The world of bluegrass reliably annoys, amuses, and astonishes me at least that often.
That said, I know I ask a lot of readers of this column. You never know what you’re going to get: a Marxist manifesto (Groucho, not Karl), a satire on the state of the music industry, a trivia contest, a rumination on obscure bluegrass history, a short story, a review of lawn chairs, or even a recipe for funnel cakes.
Today—while many of you are recovering from World of Bluegrass—I thought I’d talk about something that has been in the air lately: freedom of speech.
You may well ask what that has to do with a forward roll, but as the great banjo player William Faulkner once said, “We must be free not because we claim freedom, but because we practice it.” And that might be the only thing I and the other writers at Bluegrass Today have in common with Faulkner: we practice free speech.
I realize bluegrass is not known for being on the cutting edge of social change, nor is it usually what people think of as pushing the boundaries of acceptability. And I understand that there are subtle ways to inhibit free expression. But for the most part, we have a fairly open and honest dialog under our tent.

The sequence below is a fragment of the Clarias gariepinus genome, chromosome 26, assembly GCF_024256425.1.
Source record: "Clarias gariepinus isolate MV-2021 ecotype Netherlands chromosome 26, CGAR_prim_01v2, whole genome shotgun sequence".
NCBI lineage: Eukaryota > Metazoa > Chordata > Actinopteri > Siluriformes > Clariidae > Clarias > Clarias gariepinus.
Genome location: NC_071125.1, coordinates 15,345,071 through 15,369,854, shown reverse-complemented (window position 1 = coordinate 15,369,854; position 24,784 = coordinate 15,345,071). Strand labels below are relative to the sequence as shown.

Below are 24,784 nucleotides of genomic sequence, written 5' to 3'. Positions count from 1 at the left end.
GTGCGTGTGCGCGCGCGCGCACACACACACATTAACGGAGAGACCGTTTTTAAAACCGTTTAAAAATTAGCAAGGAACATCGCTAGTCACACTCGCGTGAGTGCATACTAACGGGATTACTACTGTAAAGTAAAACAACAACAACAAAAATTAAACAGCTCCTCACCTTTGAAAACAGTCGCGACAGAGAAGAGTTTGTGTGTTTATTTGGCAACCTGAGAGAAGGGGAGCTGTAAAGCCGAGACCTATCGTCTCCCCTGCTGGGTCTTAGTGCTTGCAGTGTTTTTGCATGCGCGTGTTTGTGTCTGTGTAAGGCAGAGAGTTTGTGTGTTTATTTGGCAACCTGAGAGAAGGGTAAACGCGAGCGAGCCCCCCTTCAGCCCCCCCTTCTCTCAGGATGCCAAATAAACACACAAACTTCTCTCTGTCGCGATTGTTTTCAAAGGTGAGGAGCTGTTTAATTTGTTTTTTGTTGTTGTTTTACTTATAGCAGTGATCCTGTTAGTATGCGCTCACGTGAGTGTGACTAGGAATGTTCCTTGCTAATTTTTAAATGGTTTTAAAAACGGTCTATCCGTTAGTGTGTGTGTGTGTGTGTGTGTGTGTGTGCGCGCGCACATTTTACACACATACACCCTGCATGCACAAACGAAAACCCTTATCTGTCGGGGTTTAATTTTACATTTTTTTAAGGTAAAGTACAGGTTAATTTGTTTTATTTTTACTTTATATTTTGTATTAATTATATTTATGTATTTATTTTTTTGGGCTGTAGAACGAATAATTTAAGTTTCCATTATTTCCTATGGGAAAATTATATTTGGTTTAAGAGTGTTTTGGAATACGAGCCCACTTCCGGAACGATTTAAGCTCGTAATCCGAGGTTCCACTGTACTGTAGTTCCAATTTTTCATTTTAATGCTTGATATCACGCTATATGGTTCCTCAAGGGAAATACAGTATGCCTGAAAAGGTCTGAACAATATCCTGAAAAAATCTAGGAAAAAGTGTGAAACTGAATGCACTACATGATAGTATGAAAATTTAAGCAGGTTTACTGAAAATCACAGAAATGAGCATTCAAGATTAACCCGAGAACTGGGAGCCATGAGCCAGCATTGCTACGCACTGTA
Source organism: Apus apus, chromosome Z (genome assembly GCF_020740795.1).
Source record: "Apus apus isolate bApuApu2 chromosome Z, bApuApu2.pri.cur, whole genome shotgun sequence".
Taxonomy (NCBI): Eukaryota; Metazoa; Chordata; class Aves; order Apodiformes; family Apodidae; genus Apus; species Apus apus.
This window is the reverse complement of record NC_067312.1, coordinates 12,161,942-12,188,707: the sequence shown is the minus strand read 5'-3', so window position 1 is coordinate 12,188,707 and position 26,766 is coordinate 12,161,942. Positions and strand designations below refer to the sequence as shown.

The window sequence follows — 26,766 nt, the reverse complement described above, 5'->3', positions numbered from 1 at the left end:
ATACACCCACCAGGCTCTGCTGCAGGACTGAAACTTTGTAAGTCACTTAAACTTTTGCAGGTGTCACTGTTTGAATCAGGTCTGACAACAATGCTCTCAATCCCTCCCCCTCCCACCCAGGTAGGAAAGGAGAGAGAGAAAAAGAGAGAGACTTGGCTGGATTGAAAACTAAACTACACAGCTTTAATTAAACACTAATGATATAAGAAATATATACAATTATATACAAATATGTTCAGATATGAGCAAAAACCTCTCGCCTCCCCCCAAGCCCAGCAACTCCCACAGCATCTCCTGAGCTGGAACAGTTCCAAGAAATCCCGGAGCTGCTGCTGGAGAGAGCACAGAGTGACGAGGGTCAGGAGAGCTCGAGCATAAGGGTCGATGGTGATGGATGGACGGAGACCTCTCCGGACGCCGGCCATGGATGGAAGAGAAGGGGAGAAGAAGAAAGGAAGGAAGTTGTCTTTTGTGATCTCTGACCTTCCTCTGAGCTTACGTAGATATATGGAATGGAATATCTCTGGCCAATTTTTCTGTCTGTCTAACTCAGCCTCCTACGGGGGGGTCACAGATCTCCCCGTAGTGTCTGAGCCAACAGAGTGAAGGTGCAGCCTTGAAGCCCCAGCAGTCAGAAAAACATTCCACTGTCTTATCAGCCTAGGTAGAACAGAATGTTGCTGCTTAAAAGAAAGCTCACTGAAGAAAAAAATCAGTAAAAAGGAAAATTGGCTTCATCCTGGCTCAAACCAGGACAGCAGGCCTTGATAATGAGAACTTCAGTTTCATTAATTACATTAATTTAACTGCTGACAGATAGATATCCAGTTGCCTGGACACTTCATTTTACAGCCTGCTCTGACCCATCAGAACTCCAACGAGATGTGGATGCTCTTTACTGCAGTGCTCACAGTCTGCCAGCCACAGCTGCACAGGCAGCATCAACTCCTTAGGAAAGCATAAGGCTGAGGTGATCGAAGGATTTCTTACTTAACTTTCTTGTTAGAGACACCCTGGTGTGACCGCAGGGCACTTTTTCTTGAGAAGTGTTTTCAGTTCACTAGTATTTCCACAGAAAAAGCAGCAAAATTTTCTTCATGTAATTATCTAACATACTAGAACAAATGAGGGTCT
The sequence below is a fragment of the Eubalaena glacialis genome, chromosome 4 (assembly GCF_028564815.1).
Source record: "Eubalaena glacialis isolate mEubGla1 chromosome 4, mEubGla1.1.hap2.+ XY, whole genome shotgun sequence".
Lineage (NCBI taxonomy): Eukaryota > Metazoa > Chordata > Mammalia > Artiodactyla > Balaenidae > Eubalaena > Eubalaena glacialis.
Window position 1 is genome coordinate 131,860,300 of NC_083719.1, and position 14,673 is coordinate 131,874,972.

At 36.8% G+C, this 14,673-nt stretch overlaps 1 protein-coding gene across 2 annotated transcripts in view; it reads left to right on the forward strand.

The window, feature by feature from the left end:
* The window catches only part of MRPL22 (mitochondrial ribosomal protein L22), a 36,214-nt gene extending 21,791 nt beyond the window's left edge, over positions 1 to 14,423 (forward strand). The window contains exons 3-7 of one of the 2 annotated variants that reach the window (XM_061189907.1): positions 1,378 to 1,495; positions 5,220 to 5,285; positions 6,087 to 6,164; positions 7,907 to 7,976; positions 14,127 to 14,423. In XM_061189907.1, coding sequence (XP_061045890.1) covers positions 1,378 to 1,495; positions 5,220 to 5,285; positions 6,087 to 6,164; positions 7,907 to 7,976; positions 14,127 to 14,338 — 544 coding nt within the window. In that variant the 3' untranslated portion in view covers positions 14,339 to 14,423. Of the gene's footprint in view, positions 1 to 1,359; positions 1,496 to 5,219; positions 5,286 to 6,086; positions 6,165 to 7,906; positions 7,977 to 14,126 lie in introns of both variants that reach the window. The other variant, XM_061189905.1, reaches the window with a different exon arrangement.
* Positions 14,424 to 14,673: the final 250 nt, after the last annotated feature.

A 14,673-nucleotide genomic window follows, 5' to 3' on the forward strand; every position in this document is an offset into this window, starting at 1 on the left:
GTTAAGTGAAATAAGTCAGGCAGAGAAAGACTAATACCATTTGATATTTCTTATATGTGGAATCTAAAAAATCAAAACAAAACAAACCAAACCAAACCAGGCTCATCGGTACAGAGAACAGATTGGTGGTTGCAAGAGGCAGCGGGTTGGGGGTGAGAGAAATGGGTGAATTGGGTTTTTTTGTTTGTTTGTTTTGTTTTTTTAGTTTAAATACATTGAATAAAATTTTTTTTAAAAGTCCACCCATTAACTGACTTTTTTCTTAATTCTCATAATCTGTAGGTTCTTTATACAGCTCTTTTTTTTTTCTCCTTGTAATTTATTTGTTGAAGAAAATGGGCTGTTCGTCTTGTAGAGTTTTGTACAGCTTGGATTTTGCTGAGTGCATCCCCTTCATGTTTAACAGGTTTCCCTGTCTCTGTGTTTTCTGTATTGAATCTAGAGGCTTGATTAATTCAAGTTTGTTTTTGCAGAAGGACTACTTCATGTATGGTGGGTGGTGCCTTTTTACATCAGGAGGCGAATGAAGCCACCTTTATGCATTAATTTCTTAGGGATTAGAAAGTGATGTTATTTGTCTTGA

I’m sure that if I wrote something outrageous or offensive, John Lawless would keep it from ever seeing print, and that’s his right. But beyond that, I don’t have to worry about insulting an oversensitive government, established church, or controlling organization (really, for all the kvetching about IBMA, you can’t call it intrusive or controlling).
I do sometimes worry about insulting a small, sometimes sensitive segment of the bluegrass world. There is a certain amount of bluegrass outrage that’s easily stirred up. But I accept that and nibble at it around the edges in, I hope, a humorous way.
The First Amendment states, “You can say whatever you want anytime you want.” Well, no, but because we have freedom of speech, I can write that and it’s up to you to fact-check it.
Actually, the First Amendment says:
Congress shall make no law respecting an establishment of religion, or prohibiting the free exercise thereof; or abridging the freedom of speech, or of the press; or the right of the people peaceably to assemble, and to petition the Government for a redress of grievances.
Those guys knew how to pack a lot into a sentence.
Janet and I went to hear the author Salman Rushdie speak in San Diego the other night. He’s on a book tour for his new memoir, Joseph Anton, about his years under the fatwa when, in 1989, the Ayatollah Khomeni sentenced him to death for his novel The Satanic Verses.
I’ve had bad reviews before, but I’ve never had a bounty put on my head by Bluegrass Unlimited.
I honestly can’t imagine going through what Rushdie has for over 20 years. Of course, the whole issue has come up again with the posting on YouTube of an offensive and amateurish trailer that is anti-Islam to say the least.
Rushdie rightly pointed out that the violent reaction to the trailer was fanned mostly by extremists for political, not religious, reasons. (And as Bill Maher said, “Don’t those guys know YouTube has a comments section?”)